The Speaker of the House of Representatives, Femi Gbajabiamila, has said the 1999 constitution falls short of the standard expected of a constitution.
Mr Gbajabiamila described the document as a “hurried compromise.”
He stated this at the Lagos centre of the special committee on constitution review zonal public hearing.
The committee, chaired by Deputy Speaker Ahmed Wase, is conducting public hearing across all the geopolitical zones.
The South-west zone has two centres; Lagos and Akure centres. The Lagos centre comprises Lagos, Oyo and Ogun States while Akure centre is hosting Ondo, Ekiti and Osun States.
“A nation’s constitution is the foundation of its existence. It is supposed to set the terms of our nationhood and define who we are in a manner that reflects both our common truths and highest aspirations.
“Our constitution falls short of this standard because the 1999 Constitution is the product of a hurried national compromise that we entered into two decades ago in other to ensure that the military returned to the barracks and that we returned to democratic government.”
Mr Gbajabiamila noted that not all constitutions are perfect, citing the Constitution of the United States as an example.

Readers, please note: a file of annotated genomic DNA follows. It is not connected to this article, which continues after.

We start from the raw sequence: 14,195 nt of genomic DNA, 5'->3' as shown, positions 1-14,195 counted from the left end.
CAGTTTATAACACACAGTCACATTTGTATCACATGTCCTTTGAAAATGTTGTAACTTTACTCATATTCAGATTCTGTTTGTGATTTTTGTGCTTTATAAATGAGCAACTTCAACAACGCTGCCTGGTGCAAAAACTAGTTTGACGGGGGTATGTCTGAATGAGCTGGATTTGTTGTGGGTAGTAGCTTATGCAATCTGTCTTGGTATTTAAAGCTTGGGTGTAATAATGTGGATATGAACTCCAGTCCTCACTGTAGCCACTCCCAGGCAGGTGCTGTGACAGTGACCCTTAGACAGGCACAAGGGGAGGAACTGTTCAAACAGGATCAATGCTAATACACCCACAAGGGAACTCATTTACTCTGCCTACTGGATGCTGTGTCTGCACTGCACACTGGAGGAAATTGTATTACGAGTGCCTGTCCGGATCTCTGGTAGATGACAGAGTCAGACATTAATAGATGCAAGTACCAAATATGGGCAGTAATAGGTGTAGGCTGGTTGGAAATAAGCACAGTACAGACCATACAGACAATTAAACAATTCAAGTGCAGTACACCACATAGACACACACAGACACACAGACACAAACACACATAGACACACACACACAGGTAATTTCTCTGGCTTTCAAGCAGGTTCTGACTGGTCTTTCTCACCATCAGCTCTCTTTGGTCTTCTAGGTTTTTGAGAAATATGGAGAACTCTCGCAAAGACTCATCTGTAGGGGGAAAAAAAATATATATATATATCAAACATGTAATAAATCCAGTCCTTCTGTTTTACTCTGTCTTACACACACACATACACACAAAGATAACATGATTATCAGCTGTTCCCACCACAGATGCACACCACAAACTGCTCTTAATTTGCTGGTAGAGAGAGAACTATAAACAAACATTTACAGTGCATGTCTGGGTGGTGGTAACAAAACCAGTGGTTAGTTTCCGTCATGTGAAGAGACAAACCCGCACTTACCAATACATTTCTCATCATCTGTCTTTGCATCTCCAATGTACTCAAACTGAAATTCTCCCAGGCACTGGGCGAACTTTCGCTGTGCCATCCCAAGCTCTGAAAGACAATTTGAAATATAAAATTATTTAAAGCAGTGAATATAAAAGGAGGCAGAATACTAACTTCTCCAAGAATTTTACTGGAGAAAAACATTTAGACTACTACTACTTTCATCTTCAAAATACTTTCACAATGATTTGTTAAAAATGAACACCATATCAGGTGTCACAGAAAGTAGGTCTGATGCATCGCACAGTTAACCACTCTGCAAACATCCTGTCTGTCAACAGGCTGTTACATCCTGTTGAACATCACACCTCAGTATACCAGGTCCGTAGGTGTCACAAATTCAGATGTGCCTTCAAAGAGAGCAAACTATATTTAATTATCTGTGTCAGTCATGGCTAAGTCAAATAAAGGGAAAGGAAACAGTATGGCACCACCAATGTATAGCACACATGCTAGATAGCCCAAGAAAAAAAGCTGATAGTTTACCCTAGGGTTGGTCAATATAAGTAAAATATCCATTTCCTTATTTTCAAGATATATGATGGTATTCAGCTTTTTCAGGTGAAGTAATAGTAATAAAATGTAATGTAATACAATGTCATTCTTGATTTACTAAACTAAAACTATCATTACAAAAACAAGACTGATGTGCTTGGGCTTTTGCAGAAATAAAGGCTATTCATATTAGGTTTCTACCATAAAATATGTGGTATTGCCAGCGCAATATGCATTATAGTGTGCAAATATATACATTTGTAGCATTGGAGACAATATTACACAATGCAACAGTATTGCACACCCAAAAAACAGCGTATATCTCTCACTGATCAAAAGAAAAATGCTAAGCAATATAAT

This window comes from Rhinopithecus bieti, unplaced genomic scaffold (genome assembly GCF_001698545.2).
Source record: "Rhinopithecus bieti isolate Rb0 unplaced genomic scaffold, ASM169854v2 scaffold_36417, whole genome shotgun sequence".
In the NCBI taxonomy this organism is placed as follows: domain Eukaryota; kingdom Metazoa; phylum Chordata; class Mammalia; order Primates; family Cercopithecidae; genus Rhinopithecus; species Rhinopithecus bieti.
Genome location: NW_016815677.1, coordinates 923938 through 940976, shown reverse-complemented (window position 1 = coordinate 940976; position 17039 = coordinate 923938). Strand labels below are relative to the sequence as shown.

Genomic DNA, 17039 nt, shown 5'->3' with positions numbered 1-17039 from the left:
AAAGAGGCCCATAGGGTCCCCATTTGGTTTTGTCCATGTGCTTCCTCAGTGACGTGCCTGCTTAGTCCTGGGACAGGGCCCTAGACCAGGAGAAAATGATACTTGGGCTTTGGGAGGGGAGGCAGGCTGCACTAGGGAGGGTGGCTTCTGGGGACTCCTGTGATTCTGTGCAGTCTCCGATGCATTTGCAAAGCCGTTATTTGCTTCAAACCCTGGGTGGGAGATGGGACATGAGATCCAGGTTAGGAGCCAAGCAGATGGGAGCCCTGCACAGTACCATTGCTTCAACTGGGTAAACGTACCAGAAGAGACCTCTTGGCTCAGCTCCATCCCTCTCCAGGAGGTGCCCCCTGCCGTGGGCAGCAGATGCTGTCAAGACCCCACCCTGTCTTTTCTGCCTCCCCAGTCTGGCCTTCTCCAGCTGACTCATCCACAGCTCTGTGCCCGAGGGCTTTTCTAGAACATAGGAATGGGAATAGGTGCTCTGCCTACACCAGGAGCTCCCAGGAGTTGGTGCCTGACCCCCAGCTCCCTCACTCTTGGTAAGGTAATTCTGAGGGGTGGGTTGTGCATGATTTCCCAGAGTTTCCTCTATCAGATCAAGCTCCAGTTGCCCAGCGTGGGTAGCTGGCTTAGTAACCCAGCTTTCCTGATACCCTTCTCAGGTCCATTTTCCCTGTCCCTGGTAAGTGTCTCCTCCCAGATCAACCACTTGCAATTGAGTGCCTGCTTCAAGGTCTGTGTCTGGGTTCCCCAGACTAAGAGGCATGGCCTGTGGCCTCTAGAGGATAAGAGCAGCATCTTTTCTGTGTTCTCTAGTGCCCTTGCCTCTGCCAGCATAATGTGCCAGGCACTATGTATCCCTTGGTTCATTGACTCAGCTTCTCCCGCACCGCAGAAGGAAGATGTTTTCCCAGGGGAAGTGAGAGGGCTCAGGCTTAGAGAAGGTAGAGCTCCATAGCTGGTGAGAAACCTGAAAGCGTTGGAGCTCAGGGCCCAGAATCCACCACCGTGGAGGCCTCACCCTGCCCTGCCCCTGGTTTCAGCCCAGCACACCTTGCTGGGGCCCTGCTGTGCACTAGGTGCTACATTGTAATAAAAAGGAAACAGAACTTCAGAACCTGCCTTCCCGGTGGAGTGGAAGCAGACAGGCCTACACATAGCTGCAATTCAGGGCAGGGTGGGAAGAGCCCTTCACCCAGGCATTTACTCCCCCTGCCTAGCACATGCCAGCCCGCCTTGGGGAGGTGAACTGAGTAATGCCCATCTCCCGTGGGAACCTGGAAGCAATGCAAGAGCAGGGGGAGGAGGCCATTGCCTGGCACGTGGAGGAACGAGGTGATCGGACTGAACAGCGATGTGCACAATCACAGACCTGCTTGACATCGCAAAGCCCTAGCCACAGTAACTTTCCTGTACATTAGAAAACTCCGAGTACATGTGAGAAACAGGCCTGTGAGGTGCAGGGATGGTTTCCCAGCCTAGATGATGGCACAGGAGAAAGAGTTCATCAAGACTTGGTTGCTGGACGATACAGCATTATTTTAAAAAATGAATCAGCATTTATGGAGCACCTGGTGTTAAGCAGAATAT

He explained that the imperfection of the Nigerian constitution informed the ongoing amendment process.
“The foundational constitution of the United States of America deemed people of colour to be ‘less than’ and denied women the right to vote. It did not include any limits on the President’s term of office and allowed for citizens to be denied the right to vote for failure to pay the ‘poll tax,” he said.
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“Twenty-seven reviews and amendments, over one hundred years cured these and other defects.”
He added, “The task before us now is to use this process of review and amendment to devise for ourselves a constitution that resolves the issues of identity and political structure, of human rights and the administration of government, resource control, national security and so much else, that have fractured our nation and hindered our progress and prosperity.”
The speaker also preached against “artificial red lines that restrict honest conversation.”
Calls for new constitution
Mr Gbajabiamila’s statement is coming in the wake of growing calls for the adoption of a new constitution.
Legal veteran, Afe Babalola, recently called on the National Assembly to adopt the 1963 constitution, as he described any attempt to amend the current 1999 constitution as a waste of time.
The pan-Yoruba socio-cultural association, Afenifere, has also called for the adoption of a new constitution before the 2023 general elections.
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